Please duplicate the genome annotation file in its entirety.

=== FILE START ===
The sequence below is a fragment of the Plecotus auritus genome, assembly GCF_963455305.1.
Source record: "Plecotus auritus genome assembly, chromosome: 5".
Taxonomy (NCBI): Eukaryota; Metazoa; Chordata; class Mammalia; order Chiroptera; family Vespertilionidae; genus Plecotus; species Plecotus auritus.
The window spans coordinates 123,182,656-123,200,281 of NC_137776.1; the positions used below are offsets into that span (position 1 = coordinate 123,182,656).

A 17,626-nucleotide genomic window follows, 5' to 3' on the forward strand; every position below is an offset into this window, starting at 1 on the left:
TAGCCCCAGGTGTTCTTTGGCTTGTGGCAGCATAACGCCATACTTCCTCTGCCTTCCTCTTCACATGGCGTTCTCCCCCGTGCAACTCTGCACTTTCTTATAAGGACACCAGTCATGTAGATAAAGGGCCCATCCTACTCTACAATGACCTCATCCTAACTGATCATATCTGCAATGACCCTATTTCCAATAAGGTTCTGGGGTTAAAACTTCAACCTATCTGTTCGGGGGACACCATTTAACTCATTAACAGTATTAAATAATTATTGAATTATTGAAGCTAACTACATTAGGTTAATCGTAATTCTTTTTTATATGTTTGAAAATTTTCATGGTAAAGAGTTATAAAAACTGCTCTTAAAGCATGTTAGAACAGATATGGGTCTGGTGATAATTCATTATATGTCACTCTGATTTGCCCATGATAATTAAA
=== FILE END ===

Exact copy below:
The sequence below is a fragment of the Plecotus auritus genome, assembly GCF_963455305.1.
Source record: "Plecotus auritus genome assembly, chromosome: 5".
Taxonomy (NCBI): Eukaryota; Metazoa; Chordata; class Mammalia; order Chiroptera; family Vespertilionidae; genus Plecotus; species Plecotus auritus.
The window spans coordinates 123,182,656-123,200,281 of NC_137776.1; the positions used below are offsets into that span (position 1 = coordinate 123,182,656).

A 17,626-nucleotide genomic window follows, 5' to 3' on the forward strand; every position below is an offset into this window, starting at 1 on the left:
TAGCCCCAGGTGTTCTTTGGCTTGTGGCAGCATAACGCCATACTTCCTCTGCCTTCCTCTTCACATGGCGTTCTCCCCCGTGCAACTCTGCACTTTCTTATAAGGACACCAGTCATGTAGATAAAGGGCCCATCCTACTCTACAATGACCTCATCCTAACTGATCATATCTGCAATGACCCTATTTCCAATAAGGTTCTGGGGTTAAAACTTCAACCTATCTGTTCGGGGGACACCATTTAACTCATTAACAGTATTAAATAATTATTGAATTATTGAAGCTAACTACATTAGGTTAATCGTAATTCTTTTTTATATGTTTGAAAATTTTCATGGTAAAGAGTTATAAAAACTGCTCTTAAAGCATGTTAGAACAGATATGGGTCTGGTGATAATTCATTATATGTCACTCTGATTTGCCCATGATAATTAAA